Sustainable Bonds: one step back, two steps forward

Allegro… ma non troppo. Geopolitical tensions and the potential energy supply shock raised questions about the energy transition path. Company investment in clean technologies could be delayed by higher costs and interest rates, but energy transition is still on the agenda. The current environment can be an opportunity to accelerate toward Net Zero, through investing in sustainable bonds – but selectivity is key!

Due to market conditions, sustainable bond issuance has been below expectations

2022 has been a challenging year for sustainable bonds with $700 billion of primary supply YTD[1], against $950 billion for 2021. We are far from our expectations of $1 trillion per year ! Market volatility, primary market shutdown and tighter financial conditions contributed to the decline in issuance, with a monthly volume of $58 billion compared to $86 billion last year. However if global issuance was much lower than last year, the share of sustainable issuance has increased relative to conventional bonds. For investment grade non financials, sustainable labelled bonds represent 30% of the total yearly issuance compared to 19% in 2021 and 8% in 2020. Even high yield companies have increased their sustainable bonds share to 9% relative to traditional bonds, versus 4% last year. This reflects a higher desire to tackle sustainable issues, and the order book reveals that demand is still intact.

The case for energy transition has never been stronger

The Ukraine /Russia conflict has reminded the urgency to find more clean energy technologies. The EU has proposed a plan to reach independence from Russian fossil fuels well before 2030.  “RePower EU” aims to increase the resilience of the energy system and diversify gas supply sources, boosting the use of biomethane and hydrogen, increasing renewables and promoting energy efficiency. The “Fit for 55” package should already cut gas consumption by 30% by 2030 and “Next generation EU” should build a more resilient Europe post-Covid by allocating 30% of its resources to financing green projects between 2021 and 2026.

Even the European Central Bank wants to decarbonize its balance sheet by favoring green investments in its corporate bond portfolio. Climate considerations are now incorporated by tilting corporate purchases towards issuers with better climate scores. From October, reinvestments of bonds matured in APP (Asset Purchase Programme) and PEPP (Pandemic Emergency Purchase Programme) should favour issuers with low carbon intensity, ambitious and credible decarbonization strategy and good quality of sustainable disclosures. They also want to impose bond maturity limits on issuers with a low climate score.

The “Inflation reduction Act” in the US is another example of the largest investment in US history to combat the climate crisis, increase energy security and lower the cost of living for families. This plan will invest more than $300 billion and includes tax credit to buy electric vehicles assembled in the US, make affordable housing more energy efficient or manufacture solar panels or wind turbines.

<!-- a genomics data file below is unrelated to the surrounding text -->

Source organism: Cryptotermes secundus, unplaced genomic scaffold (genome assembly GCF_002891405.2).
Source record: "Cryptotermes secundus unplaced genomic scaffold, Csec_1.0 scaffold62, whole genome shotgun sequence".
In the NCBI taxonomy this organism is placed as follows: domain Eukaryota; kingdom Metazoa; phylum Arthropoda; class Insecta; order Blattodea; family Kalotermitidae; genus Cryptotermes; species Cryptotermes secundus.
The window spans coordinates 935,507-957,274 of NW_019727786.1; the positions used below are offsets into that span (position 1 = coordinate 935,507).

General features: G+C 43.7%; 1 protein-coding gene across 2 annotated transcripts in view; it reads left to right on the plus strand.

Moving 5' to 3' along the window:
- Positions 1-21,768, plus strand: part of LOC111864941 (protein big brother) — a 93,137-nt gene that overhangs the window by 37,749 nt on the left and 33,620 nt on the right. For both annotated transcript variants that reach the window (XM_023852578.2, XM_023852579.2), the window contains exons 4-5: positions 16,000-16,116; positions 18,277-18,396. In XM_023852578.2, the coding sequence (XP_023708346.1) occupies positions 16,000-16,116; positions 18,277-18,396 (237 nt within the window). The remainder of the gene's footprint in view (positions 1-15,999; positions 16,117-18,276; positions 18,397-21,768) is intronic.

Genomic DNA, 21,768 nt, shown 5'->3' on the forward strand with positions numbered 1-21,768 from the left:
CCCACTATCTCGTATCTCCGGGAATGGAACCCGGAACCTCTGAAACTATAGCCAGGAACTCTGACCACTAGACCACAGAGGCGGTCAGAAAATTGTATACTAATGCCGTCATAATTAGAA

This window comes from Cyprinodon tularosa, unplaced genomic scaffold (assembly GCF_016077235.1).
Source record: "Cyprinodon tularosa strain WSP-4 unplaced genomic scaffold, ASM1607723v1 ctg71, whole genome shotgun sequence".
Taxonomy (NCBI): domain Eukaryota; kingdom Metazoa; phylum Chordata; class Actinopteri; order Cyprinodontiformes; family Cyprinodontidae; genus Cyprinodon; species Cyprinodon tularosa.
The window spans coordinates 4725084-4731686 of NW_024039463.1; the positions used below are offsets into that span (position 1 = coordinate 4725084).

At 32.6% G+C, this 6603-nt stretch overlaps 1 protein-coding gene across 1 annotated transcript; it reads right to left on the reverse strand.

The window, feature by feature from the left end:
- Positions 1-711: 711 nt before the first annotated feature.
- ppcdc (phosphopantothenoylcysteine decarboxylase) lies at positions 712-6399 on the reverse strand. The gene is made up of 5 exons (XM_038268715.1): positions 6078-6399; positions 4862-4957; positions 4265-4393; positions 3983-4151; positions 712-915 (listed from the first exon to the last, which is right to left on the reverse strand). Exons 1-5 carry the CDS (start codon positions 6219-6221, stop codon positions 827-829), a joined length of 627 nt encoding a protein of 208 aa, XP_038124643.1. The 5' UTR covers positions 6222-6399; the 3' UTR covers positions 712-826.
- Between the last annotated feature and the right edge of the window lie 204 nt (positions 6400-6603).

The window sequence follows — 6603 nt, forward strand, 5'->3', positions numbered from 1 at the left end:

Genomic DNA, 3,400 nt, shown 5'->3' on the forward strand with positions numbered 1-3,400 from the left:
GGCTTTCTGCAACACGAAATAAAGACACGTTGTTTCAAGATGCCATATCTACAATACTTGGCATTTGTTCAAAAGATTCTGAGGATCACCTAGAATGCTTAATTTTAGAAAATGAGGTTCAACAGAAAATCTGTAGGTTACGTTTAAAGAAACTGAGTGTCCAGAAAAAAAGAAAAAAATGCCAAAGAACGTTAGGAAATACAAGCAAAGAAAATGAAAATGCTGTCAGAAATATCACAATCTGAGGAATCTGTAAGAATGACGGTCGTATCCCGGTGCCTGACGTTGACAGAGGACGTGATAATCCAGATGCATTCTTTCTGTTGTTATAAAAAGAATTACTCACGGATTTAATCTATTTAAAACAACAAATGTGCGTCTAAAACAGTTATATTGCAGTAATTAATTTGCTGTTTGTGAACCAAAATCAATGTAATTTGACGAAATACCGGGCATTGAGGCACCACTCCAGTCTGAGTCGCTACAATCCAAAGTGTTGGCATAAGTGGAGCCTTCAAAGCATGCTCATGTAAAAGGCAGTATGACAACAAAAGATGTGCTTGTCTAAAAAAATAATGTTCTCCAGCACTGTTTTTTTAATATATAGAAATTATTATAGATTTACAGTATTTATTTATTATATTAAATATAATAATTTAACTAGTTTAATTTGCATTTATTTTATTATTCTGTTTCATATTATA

We expect a rebound of sustainable bonds issuance : Allegro

2023 should see a rebound of sustainable bond supply with an expected $900 billion across the four types of instruments: green bonds, sustainability and sustainability-linked bonds, and social bonds. 

Green issuance should continue to prevail (60%) due to the number of green projects to be financed in Europe, as well as in the US under the Inflation Reduction Act.

Sustainability-linked bonds (12%) should grow as well, as they enable issuers to display their sustainability commitments and decarbonization strategies which could attract growing interest from high yield issuers.

Social bonds (14%) should remain limited to the banking or agency sector as it is more difficult to finance social projects on the capex side. But in case of severe or prolonged economic recession, they could see a revival.

And finally, sustainability bonds (14%) should remain a favorite instrument for some supranationals or banks but their market share is expected to decline on the medium term given the lack of clarity on their real impact and given the number of green or social projects to be financed.

So overall the pick-up in issuance should be driven by non-financial companies, governments and supranationals while banks should maintain stable volumes. The European Union should continue to be active next year.

… ma non troppo!

As we expect the economic environment to remain challenging and dispersion between laggards & winners to increase, we believe issuer risk analysis will remain key and thus we favor a careful issuer selection. The current crisis and governance issues have reinforced the case for ESG integration in fundamental analysis. Regulation and sustainable data disclosure (notably Corporate Sustainability Reporting Directive) will improve transparency, consistency and comparability between entities. As the sustainable bond market is growing and diversifying, avoiding greenwashing is a priority. An in-depth analysis of the project and management of the proceeds will help us make the right choices as we want to make sure the bonds do contribute to a sustainable future.


[1] For all issuance data in this paper, source is Candriam analysis based on Bloomberg data, November 2022

  • Céline Deroux
    Céline Deroux
    Fixed Income Strategist
  • Lucia Meloni
    Lucia Meloni
    Lead ESG analyst, ESG Investments & Research

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